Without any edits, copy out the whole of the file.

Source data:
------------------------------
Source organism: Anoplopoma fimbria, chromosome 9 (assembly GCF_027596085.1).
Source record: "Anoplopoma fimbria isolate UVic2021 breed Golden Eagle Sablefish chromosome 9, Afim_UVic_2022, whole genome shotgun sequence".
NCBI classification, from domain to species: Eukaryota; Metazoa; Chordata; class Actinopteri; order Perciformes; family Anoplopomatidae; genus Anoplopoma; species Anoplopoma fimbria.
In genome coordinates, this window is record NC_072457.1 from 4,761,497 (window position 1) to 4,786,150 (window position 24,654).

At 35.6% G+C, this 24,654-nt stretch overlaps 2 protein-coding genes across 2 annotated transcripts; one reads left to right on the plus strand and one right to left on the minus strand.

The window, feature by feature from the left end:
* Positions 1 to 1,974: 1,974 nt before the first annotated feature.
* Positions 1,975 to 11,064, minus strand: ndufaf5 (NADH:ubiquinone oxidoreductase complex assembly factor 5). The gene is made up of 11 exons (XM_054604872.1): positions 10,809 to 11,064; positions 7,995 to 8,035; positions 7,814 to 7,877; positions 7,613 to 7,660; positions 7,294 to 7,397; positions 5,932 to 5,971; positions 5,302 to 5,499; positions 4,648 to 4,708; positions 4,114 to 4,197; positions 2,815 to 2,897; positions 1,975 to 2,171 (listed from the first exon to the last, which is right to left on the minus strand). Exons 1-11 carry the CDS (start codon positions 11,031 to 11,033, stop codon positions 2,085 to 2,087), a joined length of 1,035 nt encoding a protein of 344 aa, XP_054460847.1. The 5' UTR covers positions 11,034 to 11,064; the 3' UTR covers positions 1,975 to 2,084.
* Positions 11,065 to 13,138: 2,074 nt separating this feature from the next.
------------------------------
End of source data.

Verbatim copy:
Source organism: Anoplopoma fimbria, chromosome 9 (assembly GCF_027596085.1).
Source record: "Anoplopoma fimbria isolate UVic2021 breed Golden Eagle Sablefish chromosome 9, Afim_UVic_2022, whole genome shotgun sequence".
NCBI classification, from domain to species: Eukaryota; Metazoa; Chordata; class Actinopteri; order Perciformes; family Anoplopomatidae; genus Anoplopoma; species Anoplopoma fimbria.
In genome coordinates, this window is record NC_072457.1 from 4,761,497 (window position 1) to 4,786,150 (window position 24,654).

At 35.6% G+C, this 24,654-nt stretch overlaps 2 protein-coding genes across 2 annotated transcripts; one reads left to right on the plus strand and one right to left on the minus strand.

The window, feature by feature from the left end:
* Positions 1 to 1,974: 1,974 nt before the first annotated feature.
* Positions 1,975 to 11,064, minus strand: ndufaf5 (NADH:ubiquinone oxidoreductase complex assembly factor 5). The gene is made up of 11 exons (XM_054604872.1): positions 10,809 to 11,064; positions 7,995 to 8,035; positions 7,814 to 7,877; positions 7,613 to 7,660; positions 7,294 to 7,397; positions 5,932 to 5,971; positions 5,302 to 5,499; positions 4,648 to 4,708; positions 4,114 to 4,197; positions 2,815 to 2,897; positions 1,975 to 2,171 (listed from the first exon to the last, which is right to left on the minus strand). Exons 1-11 carry the CDS (start codon positions 11,031 to 11,033, stop codon positions 2,085 to 2,087), a joined length of 1,035 nt encoding a protein of 344 aa, XP_054460847.1. The 5' UTR covers positions 11,034 to 11,064; the 3' UTR covers positions 1,975 to 2,084.
* Positions 11,065 to 13,138: 2,074 nt separating this feature from the next.